Teen's details eating order recovery in new book ‘(Not) a piece of cake’
“The day I turned 18, I realised I couldn’t stay in this state of mind for my entire life. I was so scared to have cake on that day but made up my mind that from that day onward, I would commit fully to creating a healthy relationship and mindset with food.”
Every person has a defining day in their lives. That was the day for Hannah Altmann who has now written a book about her battle with anorexia nervosa.
The dictionary defines anorexia nervosa as a lack or loss of appetite for food (as a medical condition), an emotional disorder characterised by an obsessive desire to lose weight by refusing to eat.
Altmann, who turns 20 in May, said her body started becoming “questionable” when she was in Grade 10 but the disorder fully took hold a year later.
“I realised I had a problem at the beginning of Grade 11. It got progressively worse throughout that year, but my relationship with food and my body started becoming questionable in Grade 10. I couldn’t say there was one specific thing that caused my illness but rather a build up of pressure I put on myself, stress and needing to remain in control of my life during a phase of immense change,” said Altmann.
Her battle with anorexia nervosa lasted for two to three years, with periods of seeming okay and then relapsing into a bad mental state.
“Mentally, in the beginning, I was under a lot of stress, about school, sport and my social life. This caused me to latch onto something I could control, which in this case was food. During the time I was clinically ‘anorexic’, my mind was completely obsessed with food and calories and maintaining control. I had no energy to spare a thought or care for my family, school or anything else. In retrospect I think I must’ve come across as completely selfish and rude, but at the time I thought only about myself,” she said.
Physically, Altmann said it was a roller coaster ride with her weight fluctuating. In the first few months, her weight went down consistently, until she started seeing a dietician to get help.
“I would zig-zag up and down, but never fully reach the clinical ‘healthy’ weight. When I eventually did, it unfortunately sent me spiralling back into a bad mental space,” she said.
Altmann said having a supportive family is key in fighting anorexia nervosa.
“My family was understandably very concerned about me. My mom instantly started doing as much research as she could to help me, speaking to mothers who have experienced the same thing, reading books and blogs. My father couldn't exactly understand the situation, but nonetheless was worried and anxious and looking for a way to help.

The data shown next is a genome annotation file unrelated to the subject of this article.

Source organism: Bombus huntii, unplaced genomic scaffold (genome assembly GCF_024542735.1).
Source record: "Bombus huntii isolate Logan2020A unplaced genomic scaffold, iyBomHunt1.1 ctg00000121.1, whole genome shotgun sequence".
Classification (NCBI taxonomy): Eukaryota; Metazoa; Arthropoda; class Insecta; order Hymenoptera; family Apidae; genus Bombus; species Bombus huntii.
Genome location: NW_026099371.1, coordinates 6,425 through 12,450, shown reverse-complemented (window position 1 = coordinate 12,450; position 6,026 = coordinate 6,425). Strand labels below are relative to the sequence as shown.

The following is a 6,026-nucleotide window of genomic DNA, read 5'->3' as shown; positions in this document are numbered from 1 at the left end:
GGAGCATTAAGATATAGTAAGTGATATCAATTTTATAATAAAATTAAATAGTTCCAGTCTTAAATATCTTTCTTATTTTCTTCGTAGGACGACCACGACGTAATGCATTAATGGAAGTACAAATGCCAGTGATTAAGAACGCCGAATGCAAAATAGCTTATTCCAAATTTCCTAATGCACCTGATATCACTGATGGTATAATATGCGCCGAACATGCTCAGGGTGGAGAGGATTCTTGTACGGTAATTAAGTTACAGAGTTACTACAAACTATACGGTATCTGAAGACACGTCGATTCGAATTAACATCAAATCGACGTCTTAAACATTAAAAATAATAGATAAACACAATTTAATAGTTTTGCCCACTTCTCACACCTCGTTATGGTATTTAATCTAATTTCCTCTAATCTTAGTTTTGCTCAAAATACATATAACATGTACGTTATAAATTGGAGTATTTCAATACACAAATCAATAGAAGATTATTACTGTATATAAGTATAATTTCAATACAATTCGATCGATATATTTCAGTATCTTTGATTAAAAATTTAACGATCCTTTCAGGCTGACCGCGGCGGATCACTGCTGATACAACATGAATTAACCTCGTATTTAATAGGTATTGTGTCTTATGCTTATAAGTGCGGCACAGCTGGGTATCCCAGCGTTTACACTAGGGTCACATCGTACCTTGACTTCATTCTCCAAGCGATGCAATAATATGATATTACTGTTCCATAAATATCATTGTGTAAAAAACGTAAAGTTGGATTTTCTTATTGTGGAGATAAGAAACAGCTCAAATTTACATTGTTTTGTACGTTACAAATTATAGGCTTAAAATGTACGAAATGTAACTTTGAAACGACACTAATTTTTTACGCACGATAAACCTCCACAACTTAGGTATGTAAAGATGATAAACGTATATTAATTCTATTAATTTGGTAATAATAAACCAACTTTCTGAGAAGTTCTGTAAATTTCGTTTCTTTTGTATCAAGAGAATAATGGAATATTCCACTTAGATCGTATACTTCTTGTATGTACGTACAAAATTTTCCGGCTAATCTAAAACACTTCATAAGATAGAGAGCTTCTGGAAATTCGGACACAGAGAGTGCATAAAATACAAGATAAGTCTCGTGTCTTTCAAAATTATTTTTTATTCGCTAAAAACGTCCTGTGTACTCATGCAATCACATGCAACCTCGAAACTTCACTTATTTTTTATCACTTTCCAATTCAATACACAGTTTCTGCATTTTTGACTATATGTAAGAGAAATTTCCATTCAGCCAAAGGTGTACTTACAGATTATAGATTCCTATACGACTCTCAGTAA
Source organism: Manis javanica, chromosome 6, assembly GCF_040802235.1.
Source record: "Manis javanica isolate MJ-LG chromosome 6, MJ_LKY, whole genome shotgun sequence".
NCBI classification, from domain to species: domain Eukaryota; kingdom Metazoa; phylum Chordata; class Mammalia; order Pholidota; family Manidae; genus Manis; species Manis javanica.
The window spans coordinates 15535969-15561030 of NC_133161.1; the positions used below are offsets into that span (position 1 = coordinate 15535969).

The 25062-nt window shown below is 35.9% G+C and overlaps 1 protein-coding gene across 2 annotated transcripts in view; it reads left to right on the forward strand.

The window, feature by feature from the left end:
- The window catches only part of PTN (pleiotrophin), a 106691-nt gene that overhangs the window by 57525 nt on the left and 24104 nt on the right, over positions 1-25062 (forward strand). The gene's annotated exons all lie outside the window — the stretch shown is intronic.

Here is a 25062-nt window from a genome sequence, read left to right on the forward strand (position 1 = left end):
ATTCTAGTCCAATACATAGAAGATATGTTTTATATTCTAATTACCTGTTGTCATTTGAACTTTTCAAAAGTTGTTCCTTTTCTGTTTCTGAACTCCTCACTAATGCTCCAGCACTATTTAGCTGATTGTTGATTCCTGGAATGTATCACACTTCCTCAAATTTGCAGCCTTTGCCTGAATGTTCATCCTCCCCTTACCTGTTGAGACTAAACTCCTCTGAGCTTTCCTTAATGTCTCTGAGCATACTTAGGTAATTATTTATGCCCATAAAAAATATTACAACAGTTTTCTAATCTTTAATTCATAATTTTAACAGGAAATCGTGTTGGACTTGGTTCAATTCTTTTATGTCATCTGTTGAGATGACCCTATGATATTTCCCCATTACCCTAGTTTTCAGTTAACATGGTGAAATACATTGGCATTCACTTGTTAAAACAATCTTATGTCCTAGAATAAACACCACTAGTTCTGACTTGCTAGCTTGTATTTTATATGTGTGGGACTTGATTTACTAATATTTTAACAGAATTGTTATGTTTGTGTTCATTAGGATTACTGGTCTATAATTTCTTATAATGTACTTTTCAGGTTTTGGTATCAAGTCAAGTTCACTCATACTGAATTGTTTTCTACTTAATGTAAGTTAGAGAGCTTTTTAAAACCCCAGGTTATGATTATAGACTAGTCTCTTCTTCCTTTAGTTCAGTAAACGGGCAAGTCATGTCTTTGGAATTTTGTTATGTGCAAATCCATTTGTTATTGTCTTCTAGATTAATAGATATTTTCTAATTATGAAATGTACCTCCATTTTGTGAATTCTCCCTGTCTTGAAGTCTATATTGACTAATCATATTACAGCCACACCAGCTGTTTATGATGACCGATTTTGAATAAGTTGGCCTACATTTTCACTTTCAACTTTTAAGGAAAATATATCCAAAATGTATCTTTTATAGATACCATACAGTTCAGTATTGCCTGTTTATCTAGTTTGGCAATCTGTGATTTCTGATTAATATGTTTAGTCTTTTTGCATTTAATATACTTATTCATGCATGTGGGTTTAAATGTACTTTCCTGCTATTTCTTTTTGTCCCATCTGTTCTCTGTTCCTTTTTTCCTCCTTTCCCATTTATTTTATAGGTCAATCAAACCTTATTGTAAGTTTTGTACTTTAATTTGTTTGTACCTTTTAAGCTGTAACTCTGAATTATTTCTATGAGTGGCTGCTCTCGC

“As a whole, my family became very on edge, as I was like a bomb, ready to go off if something wasn't right. We experienced a lot of fighting, tears and misunderstandings, but I am thankful that they stuck with me through it all,” she said.
Altmann stressed that people should know that every case of anorexia is unique, and every person suffering from it goes through a different, personal journey.
“Those that are near to someone suffering must also understand they cannot fix or cure the person. It is up to the one suffering to make the decision to heal. However, one can learn what not to say around those suffering. It’s never a good idea to talk about weight, food or diets around someone with the illness, and it's important not to comment on the person’s body or what they are eating or avoiding. Comments from other people tend to simply perpetuate any fear or stress that the person is going through. One thing you can say is simply that you are always available to talk, or simply to be a shoulder to cry on. Emotional support is always helpful,” she said.
But despite her years of hell, Altmann said it is completely possible to recover.
“This is not a sustainable way to live. Embracing a changing body will give you so much more freedom and happiness than having control over food,” she said.
Asked if one ever fully recovers from anorexia nervosa, Altmann said: “I think it is possible to reach a place of contentment and neutrality with food and with your body. Someone can definitely be cured from the clinical version of anorexia, but mentally, disordered thoughts may remain for years to follow. The important thing is to acknowledge these thoughts without letting them have any control over your actions or emotions. We have the power to choose our actions, and I believe we can be at peace with ourselves if we try hard enough.”
Brown. Gooey. Thick. It lay on the table in front of me. I could smell it from where I sat. The scent made my stomach queasy, bubbling with anxiety. My friends surrounded me, smiling and laughing. They weren’t concerned about it. I dared not join in. My hands shook, so I hid them under the table. I tried to smile along, failing miserably. I couldn’t concentrate on what they were saying. Only one thing was on my mind. How on earth was I supposed to eat this. You might be thinking, what the hell was on that table? What disgusting, foul, nauseating thing did I have to consume? You’re probably thinking of something along the lines of what your dog plants on your living room floor when you’ve kept him inside for too long. In my opinion, what lay in front of me was far worse than anything your dog can produce.
It was a piece of chocolate cake. You read that correctly. A slice of dark, rich, moist, potent chocolate cake, adorned with icing and all. It even had candles on top. Why did it have candles on top? Well, I was turning 18 you see, but that wasn’t important. What was important is that I could absolutely, positively, 100% NOT eat this slice of cake.